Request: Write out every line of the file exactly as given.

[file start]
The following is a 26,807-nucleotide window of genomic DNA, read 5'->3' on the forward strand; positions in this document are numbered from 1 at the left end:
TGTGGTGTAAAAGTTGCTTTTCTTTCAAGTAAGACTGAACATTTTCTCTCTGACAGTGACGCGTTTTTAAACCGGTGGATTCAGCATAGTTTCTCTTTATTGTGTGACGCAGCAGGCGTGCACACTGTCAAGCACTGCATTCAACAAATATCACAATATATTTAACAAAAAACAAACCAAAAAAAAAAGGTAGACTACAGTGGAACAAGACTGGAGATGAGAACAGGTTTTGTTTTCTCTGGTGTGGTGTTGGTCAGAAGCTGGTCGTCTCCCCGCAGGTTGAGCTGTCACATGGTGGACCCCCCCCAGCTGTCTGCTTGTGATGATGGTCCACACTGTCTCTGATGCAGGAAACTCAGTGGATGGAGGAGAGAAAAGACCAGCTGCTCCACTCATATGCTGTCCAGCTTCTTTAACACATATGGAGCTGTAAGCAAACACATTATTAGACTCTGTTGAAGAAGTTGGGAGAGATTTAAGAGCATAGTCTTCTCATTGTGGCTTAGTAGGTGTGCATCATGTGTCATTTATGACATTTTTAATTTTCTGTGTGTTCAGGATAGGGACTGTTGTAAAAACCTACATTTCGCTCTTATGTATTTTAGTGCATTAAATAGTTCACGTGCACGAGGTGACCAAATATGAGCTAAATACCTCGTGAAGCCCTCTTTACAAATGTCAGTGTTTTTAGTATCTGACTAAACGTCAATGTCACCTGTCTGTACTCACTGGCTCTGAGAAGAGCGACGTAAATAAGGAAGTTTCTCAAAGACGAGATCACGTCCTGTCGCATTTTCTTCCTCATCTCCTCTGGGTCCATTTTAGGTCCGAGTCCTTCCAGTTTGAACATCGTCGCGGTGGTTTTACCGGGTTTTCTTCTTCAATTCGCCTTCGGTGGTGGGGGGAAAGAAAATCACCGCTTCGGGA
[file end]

The following is a 26,807-nucleotide window of genomic DNA, read 5'->3' on the forward strand; positions in this document are numbered from 1 at the left end:
TGTGGTGTAAAAGTTGCTTTTCTTTCAAGTAAGACTGAACATTTTCTCTCTGACAGTGACGCGTTTTTAAACCGGTGGATTCAGCATAGTTTCTCTTTATTGTGTGACGCAGCAGGCGTGCACACTGTCAAGCACTGCATTCAACAAATATCACAATATATTTAACAAAAAACAAACCAAAAAAAAAAGGTAGACTACAGTGGAACAAGACTGGAGATGAGAACAGGTTTTGTTTTCTCTGGTGTGGTGTTGGTCAGAAGCTGGTCGTCTCCCCGCAGGTTGAGCTGTCACATGGTGGACCCCCCCCAGCTGTCTGCTTGTGATGATGGTCCACACTGTCTCTGATGCAGGAAACTCAGTGGATGGAGGAGAGAAAAGACCAGCTGCTCCACTCATATGCTGTCCAGCTTCTTTAACACATATGGAGCTGTAAGCAAACACATTATTAGACTCTGTTGAAGAAGTTGGGAGAGATTTAAGAGCATAGTCTTCTCATTGTGGCTTAGTAGGTGTGCATCATGTGTCATTTATGACATTTTTAATTTTCTGTGTGTTCAGGATAGGGACTGTTGTAAAAACCTACATTTCGCTCTTATGTATTTTAGTGCATTAAATAGTTCACGTGCACGAGGTGACCAAATATGAGCTAAATACCTCGTGAAGCCCTCTTTACAAATGTCAGTGTTTTTAGTATCTGACTAAACGTCAATGTCACCTGTCTGTACTCACTGGCTCTGAGAAGAGCGACGTAAATAAGGAAGTTTCTCAAAGACGAGATCACGTCCTGTCGCATTTTCTTCCTCATCTCCTCTGGGTCCATTTTAGGTCCGAGTCCTTCCAGTTTGAACATCGTCGCGGTGGTTTTACCGGGTTTTCTTCTTCAATTCGCCTTCGGTGGTGGGGGGAAAGAAAATCACCGCTTCGGGA